Published 3 February 2020, The Daily Tribune
It is a most regrettable situation when families break apart, and children are caught in a tug-of-war between the parents. In such instance, the law steps in to ensure that the best interest of the children is given paramount consideration in determining the party fit to take custody.
Under Article 213 of the Family Code, the general rule is that in case of separation of the parents, parental authority shall be exercised by the parent designated by the Court. The Court shall take into account all relevant considerations, especially the choice of the child over seven years of age, unless the parent chosen is unfit.
However, if a child is under seven years of age, the child shall not be separated from the mother, unless the court finds compelling reasons to order otherwise. Some of the compelling reasons which would justify an exception to the rule and not awarding custody to the mother are neglect, abandonment, unemployment and immorality, habitual drunkenness, drug addiction, maltreatment of the child, insanity or affliction with a communicable illness (Tonog vs Court of Appeals, GR 122906, 7 February 2002).
In case of illegitimate children, the law expressly provides that they are under the sole parental authority of their mother.
In David vs Court of Appeals (GR 111180, 16 November 1995), the Supreme Court held that the recognition of an illegitimate child by the father could be a ground for ordering the latter to give support to, but not custody of, the child. The law explicitly confers to the mother sole parental authority over an illegitimate child; it follows that only if she defaults can the father assume custody and authority over the minor.
This was reiterated in Briones vs Miguel (GR 156343, 18 October 2004), which involved a petition for habeas corpus filed by Briones to obtain custody of his illegitimate child. He conceded that the mother of child has preferential right over their minor child, however, he asserted that custody should be awarded to him whenever she leaves for Japan and during the period that she stays there. In other words, he wanted joint custody over the minor, such that the mother would have custody when she is in the country.
Rejecting such position, the Supreme Court ruled that because the illegitimate child is under the sole parental authority of the mother, in the exercise of that authority, she is entitled to keep the child in her company. The Court will not deprive her of custody, absent any imperative cause showing her unfitness to exercise such authority and care. Even in her absence, the father is not entitled to custody of the child.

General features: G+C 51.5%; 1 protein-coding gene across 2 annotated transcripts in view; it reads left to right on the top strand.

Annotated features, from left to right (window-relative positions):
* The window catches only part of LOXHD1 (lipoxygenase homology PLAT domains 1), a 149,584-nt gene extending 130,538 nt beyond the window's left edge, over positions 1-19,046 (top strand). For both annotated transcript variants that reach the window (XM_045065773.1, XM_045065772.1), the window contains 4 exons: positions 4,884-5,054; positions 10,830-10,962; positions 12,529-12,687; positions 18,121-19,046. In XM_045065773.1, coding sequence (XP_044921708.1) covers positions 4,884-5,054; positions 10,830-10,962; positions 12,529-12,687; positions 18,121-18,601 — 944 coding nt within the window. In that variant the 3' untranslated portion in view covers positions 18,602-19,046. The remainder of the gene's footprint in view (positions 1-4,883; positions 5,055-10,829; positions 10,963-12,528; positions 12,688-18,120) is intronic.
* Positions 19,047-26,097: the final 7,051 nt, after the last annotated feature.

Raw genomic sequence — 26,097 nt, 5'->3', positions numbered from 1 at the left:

In the 2018 case of Masbate vs Relucio (GR 235498, 30 July 2018), the Supreme Court clarified that the choice of a child over seven (7) years of age shall be considered in custody disputes only between married parents because they are, pursuant to Article 211 of the Family Code, accorded joint parental authority over the persons of their common children. On the other hand, this choice is not available to an illegitimate child, much more one of tender age below 7 years old, because sole parental authority is given only to the mother, unless she is shown to be unfit or unsuitable (Article 176 of the Family Code).
In the event that the mother is found unfit or unsuitable to care for the child, Article 214 of the Family Code mandates that substitute parental authority shall be exercised by the surviving grandparent. Under Article 216, in default of parents or judicially appointed guardian, the following persons shall exercise substitute parental authority over the child in the order indicated:
(1) The surviving grandparent as provided in Article 214;
(2) The oldest brother or sister, over 21 years of age, unless unfit or disqualified; and
(3) The child’s actual custodian, over 21 years of age, unless unfit or disqualified.
Upholding the child’s best interest demands a proper appreciation and implementation of the foregoing provisions of law governing child custody. At the end of the day, the desire of a parent to take custody must give way to the mandatory provisions of law and to the dictates of what would best serve the needs of the child.
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